A year ago, we watched for the offense. The Falcons dazzled us with X’s and O’s that short-circuited scoreboards, blinded opposing defenses and made Atlanta sports fans stop and think, “Wait. Is this our team? Is this a trick?”
Then the season-long euphoria ended in a way that could only be reserved for Atlanta’s own little dark corner of the sports universe.
This year, don’t watch for the offense. The Falcons opened the playoffs Saturday night and affirmed that will not be the side of the ball that gives them their best chance for a long playoff run.
Defense -- the part of the team that collapsed in the Super Bowl, the part of the team that coach Dan Quinn, a long-time defensive coordinator wanted most to fix in the offseason -- began these playoffs by stuffing the NFL’s highest-scoring offense. The Los Angeles Rams, who averaged nearly 30 points per game during the regular, were held to less than half that, as the Falcons opened the playoffs with a 26-13 upset in the NFC wild-card game.
This win came at the end of a week in which the Falcons were largely ignored in their own city, given the run of a certain college team. So maybe this gets them back on the radar.
Some fans, probably too many, turned away from this team when it couldn’t match last year’s pyrotechnics. They went 10-6 this season, certainly not awful but less than what was epxected, particularly with so many unimpressive performances. But look at them now. The Falcons will be underdogs again next week at Philadelphia, but the Eagles are a wobbly No. 1 seed, having lost starting quarterback Carson Wentz a few weeks ago.
Another Super Bowl run isn’t out of the question.
“We’re not here just to get here,” quarterback Matt Ryan said. “We want to make noise while we’re here.”
This game was held on grass. Or ice. Sometimes it was hard to tell.
Players on both teams slipped throughout the game. The Coliseum field apparently was re-sodded in late November after the USC-UCLA game. The Rams had played on it once since then – last week’s regular-season finale against San Francisco – and there was some slipping, but not nearly as much as we witnessed Saturday.
Maybe it was the night air. Maybe it was the ghosts of Falcons’ playoffs past, just up to their usual mischief.
Falcons offensive coordiantor Steve Sarkisian, the former USC coach who played home games here, had forewarned the team that the grass gets slick in night games. Something about the “marine layer.” Several players changed to longer cleats in the shoes.
“That field was terrible,” Adrian Clayborn said. “They need to do something about that. I changed (cleats) but it didn’t do anything.”
So it wasn’t ballet. But the Falcons jumped out to an early 13-0 lead. They had some help. A muffed punt set up a Matt Bryant. Another fumble by Rams kickoff returner Pharoh Cooper to open the second quarter gave the Falcons’ possession at L.A. 32-yard line. This time the offense made it into the end zone on a 3-yard touchdown run by Freeman for a 13-0 lead.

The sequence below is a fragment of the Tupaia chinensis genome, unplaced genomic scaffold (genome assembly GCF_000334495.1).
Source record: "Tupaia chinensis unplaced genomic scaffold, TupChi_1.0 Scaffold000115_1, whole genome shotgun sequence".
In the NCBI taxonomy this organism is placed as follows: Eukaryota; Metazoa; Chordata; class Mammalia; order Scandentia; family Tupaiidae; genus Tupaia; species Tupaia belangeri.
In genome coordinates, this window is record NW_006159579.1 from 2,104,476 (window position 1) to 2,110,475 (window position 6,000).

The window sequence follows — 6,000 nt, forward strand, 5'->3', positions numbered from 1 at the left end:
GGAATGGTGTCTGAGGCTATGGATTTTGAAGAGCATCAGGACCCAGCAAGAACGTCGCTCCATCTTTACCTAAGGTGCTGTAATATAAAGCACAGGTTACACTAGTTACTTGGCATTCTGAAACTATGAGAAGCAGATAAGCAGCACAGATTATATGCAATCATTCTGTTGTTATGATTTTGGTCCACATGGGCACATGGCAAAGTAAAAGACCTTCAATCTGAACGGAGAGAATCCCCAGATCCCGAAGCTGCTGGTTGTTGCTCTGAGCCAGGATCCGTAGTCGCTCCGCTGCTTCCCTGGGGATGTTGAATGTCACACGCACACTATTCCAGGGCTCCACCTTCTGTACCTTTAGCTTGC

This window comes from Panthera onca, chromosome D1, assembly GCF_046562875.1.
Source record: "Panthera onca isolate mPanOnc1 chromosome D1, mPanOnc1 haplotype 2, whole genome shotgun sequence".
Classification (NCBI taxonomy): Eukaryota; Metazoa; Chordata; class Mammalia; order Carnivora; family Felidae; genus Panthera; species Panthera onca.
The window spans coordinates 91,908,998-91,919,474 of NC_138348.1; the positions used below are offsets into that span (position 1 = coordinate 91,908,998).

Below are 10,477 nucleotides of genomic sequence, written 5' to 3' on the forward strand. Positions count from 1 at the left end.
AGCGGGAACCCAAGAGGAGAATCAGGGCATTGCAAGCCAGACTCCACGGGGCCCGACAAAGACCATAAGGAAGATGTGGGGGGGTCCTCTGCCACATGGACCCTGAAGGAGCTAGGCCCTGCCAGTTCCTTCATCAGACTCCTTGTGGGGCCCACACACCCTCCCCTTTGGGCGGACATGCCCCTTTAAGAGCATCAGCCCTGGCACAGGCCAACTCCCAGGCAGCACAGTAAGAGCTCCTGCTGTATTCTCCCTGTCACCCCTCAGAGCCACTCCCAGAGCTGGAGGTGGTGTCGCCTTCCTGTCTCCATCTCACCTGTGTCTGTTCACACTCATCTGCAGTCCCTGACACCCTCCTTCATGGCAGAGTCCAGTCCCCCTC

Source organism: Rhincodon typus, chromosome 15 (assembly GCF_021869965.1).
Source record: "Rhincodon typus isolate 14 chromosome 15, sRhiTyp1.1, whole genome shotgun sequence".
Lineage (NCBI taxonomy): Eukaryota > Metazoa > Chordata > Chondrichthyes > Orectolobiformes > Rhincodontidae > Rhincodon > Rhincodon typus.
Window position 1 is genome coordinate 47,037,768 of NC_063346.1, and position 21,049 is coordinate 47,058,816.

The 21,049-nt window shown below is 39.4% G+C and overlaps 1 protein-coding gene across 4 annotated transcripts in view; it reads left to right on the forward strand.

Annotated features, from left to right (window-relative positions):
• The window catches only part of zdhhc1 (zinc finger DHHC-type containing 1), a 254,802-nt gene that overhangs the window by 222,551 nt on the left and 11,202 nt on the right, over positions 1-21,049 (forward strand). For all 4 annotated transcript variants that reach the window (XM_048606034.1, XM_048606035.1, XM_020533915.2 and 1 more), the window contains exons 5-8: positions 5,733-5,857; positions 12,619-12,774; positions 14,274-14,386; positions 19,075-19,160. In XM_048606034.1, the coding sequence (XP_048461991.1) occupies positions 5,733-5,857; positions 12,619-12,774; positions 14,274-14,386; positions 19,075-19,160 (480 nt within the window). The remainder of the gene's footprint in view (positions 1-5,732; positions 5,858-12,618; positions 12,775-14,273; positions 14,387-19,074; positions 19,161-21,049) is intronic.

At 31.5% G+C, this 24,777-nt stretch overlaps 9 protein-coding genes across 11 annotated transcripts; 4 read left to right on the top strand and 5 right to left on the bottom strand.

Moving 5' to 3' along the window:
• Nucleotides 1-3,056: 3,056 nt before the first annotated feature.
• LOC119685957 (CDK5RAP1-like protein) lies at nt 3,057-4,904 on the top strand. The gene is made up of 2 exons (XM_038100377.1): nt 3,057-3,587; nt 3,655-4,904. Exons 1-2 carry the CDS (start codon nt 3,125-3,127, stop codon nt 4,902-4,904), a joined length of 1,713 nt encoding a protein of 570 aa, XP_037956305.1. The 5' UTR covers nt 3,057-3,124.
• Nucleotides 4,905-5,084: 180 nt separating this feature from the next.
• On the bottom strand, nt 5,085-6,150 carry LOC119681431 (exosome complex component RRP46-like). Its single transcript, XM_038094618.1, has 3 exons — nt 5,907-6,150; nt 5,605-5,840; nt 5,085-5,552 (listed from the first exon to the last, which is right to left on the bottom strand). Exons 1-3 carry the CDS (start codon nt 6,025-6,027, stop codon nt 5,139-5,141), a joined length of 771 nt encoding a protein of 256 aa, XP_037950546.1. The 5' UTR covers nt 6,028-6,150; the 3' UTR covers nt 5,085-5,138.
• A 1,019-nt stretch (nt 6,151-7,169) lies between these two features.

If offensive linemen got more respect, center Alex Mack would’ve been credited with the touchdown, as he literally grabbed Freeman and pulled him across the line after it appeared the running back was stopped.
Mack, defusing credit: “I should’ve been blocking the linebacker.”
Freeman: “That’s never happened to me before.”
At 13-0, everybody could relax.
Nothing has come easy this season. Nothing figured to for a franchise that hadn’t won a road playoff game since 2002 (the Michael Vick-led 27-7 upset of Green Bay at Lambeau Field).
The Rams had bupkis after four possessions, and they lost the chance for two others on fumbles. But in the second quarter, a 26-yard run by Todd Gurley, compounded by a Ricardo Allen’s personal foul for a late hit, moved the ball to the Falcons’ 34. Four plays later, defensive back Brian Poole got caught in a pick, giving wide receiver Cooper Kupp enough of a head start to get open in the end zone for a touchdown from Goff.
But that would be the Rams’ only touchdown.
Bryant kicked two more field goals, giving him four in the game. Two traveled more than 50 yards. Suddenly, every wide-eyed young football player in Atlanta is thinking, “One day, I want to grow up to be Matt Bryant.”
The Falcons added another touchdown later. Ryan slipped and had linebacker Connor Barwin in his face but he managed to loft an 8-yard touchdown pass to Julio Jones. The play was set up by offensive coordinator Steve Sarkisian’s best call of the game: a screen pass wide right to Mohamed Sanu against the blitz, with Sanu jetting for 52 yards.
A legion of critics on Twitter were forced to pull one dart out of Sarkisian’s picture.
The Rams tried to come back. But their last real threat ended when Deion Jones broke up a fourth-down pass to Sammy Watkins in the end zone. It was fitting the win was secured by the defense.
“We’re playing with confidence. We’re just clicking,” Clayborn said.
It was a nice view for Ryan. He was at the center of this team’s success last season but he’s just fine with defense taking center stage.
“It’s awesome. It’s fun to watch,” he said. “Our defense has played really well this season, particularly in the last six to eight weeks. For our defense to do that against the Rams was special.”
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